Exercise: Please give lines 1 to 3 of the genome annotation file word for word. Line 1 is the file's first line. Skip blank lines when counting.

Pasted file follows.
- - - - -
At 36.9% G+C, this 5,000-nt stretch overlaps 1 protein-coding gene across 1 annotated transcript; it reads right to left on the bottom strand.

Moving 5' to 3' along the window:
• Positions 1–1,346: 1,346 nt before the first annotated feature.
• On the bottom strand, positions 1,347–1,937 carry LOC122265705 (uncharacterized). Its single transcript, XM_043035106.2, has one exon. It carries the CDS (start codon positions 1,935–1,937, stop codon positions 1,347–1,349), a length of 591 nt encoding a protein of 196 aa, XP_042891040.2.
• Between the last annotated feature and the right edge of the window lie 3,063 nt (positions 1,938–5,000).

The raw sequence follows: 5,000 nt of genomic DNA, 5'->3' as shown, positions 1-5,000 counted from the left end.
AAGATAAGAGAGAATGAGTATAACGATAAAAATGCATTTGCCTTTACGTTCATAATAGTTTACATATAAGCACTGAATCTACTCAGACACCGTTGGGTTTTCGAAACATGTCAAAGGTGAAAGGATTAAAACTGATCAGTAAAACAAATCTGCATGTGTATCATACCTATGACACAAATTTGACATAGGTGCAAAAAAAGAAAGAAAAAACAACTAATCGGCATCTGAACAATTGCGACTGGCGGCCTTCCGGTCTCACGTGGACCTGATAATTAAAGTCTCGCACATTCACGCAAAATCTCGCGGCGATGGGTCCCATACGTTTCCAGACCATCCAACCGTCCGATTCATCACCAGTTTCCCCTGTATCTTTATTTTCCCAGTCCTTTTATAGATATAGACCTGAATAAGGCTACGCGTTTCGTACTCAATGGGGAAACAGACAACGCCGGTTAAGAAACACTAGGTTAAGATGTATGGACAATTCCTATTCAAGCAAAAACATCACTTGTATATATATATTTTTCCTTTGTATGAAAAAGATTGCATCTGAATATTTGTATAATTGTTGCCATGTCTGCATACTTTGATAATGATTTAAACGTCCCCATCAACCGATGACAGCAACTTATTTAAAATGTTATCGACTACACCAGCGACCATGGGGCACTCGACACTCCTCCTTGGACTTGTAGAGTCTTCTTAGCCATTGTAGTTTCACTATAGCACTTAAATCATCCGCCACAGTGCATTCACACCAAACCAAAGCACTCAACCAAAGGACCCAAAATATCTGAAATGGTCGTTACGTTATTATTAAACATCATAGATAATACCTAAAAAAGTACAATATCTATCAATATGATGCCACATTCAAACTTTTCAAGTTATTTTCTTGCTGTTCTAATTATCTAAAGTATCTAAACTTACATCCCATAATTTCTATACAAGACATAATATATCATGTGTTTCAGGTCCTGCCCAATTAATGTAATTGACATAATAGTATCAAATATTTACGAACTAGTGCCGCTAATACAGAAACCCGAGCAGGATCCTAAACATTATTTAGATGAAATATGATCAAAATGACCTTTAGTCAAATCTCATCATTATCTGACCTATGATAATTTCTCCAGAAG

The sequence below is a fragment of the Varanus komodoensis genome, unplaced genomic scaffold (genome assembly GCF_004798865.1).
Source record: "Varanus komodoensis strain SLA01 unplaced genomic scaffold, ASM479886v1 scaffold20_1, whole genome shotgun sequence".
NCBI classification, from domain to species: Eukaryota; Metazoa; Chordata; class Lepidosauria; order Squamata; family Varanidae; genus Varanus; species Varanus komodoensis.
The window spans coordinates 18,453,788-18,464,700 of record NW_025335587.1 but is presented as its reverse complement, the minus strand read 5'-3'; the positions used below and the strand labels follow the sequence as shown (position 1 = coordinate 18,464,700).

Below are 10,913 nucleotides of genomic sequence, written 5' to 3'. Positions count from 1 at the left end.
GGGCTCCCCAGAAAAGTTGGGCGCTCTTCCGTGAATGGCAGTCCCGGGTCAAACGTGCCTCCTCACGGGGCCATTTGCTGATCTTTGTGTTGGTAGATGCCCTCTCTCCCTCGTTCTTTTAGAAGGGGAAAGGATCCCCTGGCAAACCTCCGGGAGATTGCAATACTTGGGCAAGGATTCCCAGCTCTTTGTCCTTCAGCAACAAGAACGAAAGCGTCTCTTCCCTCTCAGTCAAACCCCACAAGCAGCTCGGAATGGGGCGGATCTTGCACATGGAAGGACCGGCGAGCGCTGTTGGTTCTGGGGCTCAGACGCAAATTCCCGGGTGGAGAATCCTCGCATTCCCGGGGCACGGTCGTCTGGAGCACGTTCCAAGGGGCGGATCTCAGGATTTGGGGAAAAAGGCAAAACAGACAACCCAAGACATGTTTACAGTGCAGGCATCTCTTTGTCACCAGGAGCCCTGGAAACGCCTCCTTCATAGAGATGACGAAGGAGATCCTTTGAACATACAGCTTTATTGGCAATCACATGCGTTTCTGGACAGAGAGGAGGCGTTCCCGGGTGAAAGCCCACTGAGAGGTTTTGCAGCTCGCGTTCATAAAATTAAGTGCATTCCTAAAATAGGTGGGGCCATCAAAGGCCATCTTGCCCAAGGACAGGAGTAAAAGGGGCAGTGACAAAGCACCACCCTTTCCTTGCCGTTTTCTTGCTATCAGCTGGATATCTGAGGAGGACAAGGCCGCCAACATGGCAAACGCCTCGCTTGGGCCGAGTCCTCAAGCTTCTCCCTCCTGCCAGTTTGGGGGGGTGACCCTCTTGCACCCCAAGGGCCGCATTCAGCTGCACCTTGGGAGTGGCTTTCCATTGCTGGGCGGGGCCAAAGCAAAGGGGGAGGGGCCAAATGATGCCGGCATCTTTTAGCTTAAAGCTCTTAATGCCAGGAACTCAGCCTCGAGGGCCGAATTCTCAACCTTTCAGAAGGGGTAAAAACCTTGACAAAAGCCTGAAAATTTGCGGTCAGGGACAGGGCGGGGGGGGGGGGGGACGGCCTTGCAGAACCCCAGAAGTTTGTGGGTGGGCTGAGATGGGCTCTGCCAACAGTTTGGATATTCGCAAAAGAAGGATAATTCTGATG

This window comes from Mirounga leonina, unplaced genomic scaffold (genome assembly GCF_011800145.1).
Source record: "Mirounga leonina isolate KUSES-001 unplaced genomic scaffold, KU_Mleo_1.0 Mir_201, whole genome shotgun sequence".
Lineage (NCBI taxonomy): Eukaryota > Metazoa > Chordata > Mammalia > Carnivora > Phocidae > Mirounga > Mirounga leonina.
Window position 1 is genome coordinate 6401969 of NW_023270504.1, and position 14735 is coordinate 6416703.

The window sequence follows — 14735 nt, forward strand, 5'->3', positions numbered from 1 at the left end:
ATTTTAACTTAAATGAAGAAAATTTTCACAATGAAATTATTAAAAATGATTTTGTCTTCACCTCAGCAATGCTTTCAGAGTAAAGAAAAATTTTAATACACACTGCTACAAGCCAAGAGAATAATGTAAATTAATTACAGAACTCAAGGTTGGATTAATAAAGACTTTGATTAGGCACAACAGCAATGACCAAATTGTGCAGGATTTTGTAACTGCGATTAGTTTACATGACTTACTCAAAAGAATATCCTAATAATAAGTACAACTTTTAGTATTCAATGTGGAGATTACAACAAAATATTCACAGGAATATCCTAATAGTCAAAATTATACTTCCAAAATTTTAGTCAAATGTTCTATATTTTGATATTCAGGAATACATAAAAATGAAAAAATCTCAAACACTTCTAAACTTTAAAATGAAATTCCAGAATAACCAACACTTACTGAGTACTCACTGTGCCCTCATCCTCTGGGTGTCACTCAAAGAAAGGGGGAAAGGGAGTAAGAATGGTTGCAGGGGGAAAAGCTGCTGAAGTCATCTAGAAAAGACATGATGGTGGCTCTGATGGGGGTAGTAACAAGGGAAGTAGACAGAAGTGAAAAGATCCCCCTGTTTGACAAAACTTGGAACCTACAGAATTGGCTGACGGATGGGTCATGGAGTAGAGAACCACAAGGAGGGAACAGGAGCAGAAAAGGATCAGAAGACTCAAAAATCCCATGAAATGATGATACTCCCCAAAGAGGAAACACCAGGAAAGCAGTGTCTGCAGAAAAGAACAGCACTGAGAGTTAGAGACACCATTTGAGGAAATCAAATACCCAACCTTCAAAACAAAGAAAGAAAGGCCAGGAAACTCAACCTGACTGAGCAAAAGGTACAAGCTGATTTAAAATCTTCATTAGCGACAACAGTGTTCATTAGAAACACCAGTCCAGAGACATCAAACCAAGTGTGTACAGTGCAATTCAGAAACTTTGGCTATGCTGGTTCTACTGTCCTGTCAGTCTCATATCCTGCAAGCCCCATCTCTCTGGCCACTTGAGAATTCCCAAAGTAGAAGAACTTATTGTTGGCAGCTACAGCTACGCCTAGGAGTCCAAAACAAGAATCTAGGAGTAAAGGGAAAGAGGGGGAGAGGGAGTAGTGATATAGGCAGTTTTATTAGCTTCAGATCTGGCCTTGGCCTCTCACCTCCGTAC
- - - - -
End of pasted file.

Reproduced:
At 36.9% G+C, this 5,000-nt stretch overlaps 1 protein-coding gene across 1 annotated transcript; it reads right to left on the bottom strand.

Moving 5' to 3' along the window:
• Positions 1–1,346: 1,346 nt before the first annotated feature.